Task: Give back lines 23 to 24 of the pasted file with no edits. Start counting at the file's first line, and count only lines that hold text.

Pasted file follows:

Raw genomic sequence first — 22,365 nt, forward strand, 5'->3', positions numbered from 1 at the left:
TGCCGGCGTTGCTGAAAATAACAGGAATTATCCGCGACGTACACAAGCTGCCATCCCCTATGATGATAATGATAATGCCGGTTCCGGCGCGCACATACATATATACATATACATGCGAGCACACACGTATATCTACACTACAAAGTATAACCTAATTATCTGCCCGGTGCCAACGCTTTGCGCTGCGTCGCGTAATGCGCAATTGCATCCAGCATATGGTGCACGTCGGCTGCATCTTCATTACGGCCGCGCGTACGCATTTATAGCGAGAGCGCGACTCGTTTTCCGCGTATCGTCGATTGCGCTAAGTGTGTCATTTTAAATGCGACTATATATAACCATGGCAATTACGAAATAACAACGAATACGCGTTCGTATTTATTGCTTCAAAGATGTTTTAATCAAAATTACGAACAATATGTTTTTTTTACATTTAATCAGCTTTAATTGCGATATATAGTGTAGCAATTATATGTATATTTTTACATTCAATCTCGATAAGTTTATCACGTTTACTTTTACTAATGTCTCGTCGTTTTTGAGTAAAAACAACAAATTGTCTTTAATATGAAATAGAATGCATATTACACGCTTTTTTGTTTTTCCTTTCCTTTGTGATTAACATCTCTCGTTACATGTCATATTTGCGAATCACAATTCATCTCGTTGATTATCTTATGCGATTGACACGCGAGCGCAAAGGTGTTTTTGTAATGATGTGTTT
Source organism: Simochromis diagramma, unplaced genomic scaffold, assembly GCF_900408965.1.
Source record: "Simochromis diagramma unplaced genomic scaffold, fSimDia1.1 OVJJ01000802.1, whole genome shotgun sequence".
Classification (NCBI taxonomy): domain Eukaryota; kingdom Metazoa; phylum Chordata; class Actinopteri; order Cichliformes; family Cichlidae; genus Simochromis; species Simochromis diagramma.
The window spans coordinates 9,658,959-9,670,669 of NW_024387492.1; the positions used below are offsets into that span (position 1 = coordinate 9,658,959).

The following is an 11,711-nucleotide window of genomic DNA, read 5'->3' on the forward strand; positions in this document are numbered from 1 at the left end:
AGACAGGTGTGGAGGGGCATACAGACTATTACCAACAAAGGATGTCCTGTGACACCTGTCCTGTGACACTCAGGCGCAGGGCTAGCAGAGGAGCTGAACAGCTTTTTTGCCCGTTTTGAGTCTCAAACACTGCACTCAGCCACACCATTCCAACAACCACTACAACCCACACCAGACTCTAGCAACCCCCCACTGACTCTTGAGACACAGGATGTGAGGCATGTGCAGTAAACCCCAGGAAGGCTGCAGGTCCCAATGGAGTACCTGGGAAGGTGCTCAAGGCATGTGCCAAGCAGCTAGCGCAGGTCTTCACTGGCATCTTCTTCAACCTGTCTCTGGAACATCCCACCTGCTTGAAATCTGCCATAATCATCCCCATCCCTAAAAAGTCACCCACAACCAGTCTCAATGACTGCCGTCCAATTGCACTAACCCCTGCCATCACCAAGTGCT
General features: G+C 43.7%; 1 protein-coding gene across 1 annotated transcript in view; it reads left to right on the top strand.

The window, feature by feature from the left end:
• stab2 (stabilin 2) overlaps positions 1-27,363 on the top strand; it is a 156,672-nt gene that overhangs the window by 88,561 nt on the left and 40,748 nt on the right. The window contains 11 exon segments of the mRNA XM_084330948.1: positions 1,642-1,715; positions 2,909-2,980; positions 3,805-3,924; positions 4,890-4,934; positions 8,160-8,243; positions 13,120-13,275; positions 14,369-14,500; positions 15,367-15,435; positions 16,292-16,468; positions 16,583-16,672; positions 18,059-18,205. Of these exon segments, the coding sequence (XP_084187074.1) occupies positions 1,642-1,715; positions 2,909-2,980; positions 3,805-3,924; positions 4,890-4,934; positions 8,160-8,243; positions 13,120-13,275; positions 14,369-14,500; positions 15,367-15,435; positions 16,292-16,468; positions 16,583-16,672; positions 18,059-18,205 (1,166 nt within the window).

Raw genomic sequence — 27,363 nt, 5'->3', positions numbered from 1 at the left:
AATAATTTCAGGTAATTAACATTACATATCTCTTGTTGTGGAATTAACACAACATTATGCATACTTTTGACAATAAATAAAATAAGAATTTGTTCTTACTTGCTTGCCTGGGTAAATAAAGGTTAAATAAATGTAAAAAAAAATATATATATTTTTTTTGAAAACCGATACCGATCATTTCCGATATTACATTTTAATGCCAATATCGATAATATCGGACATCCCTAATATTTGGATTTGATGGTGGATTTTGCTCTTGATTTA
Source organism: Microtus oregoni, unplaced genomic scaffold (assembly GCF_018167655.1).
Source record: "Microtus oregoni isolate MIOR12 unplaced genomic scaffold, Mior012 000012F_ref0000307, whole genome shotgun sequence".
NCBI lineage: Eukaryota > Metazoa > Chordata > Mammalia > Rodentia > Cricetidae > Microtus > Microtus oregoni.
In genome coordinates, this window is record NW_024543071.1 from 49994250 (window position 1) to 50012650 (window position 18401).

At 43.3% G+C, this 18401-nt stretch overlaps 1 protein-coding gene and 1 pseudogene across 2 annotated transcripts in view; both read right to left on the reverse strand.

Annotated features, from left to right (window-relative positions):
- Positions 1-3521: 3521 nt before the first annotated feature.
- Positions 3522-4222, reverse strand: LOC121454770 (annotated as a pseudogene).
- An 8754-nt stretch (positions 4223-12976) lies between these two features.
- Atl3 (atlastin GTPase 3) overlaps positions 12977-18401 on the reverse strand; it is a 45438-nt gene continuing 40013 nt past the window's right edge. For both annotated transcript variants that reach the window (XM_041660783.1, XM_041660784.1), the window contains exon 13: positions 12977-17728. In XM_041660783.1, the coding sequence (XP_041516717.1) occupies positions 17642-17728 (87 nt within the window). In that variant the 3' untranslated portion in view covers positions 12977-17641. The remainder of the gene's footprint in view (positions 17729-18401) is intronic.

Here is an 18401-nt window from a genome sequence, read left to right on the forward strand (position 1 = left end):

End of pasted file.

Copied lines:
- Atl3 (atlastin GTPase 3) overlaps positions 12977-18401 on the reverse strand; it is a 45438-nt gene continuing 40013 nt past the window's right edge. For both annotated transcript variants that reach the window (XM_041660783.1, XM_041660784.1), the window contains exon 13: positions 12977-17728. In XM_041660783.1, the coding sequence (XP_041516717.1) occupies positions 17642-17728 (87 nt within the window). In that variant the 3' untranslated portion in view covers positions 12977-17641. The remainder of the gene's footprint in view (positions 17729-18401) is intronic.

Here is an 18401-nt window from a genome sequence, read left to right on the forward strand (position 1 = left end):